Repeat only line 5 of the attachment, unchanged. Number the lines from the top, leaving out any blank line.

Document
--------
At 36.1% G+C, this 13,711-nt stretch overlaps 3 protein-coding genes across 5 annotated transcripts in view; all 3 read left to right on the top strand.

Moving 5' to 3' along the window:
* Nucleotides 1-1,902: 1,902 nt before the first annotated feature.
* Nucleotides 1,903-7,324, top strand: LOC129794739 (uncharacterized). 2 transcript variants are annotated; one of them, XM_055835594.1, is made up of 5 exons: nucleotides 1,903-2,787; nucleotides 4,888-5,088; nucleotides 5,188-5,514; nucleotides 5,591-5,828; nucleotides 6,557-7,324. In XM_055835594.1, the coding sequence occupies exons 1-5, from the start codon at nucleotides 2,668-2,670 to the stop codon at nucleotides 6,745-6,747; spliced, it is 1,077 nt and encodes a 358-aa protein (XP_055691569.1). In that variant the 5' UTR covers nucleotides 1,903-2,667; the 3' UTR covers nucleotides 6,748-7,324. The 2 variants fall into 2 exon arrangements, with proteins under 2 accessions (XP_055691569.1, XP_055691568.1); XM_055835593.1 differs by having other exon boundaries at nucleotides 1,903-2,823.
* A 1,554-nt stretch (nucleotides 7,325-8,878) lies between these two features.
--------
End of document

* A 1,554-nt stretch (nucleotides 7,325-8,878) lies between these two features.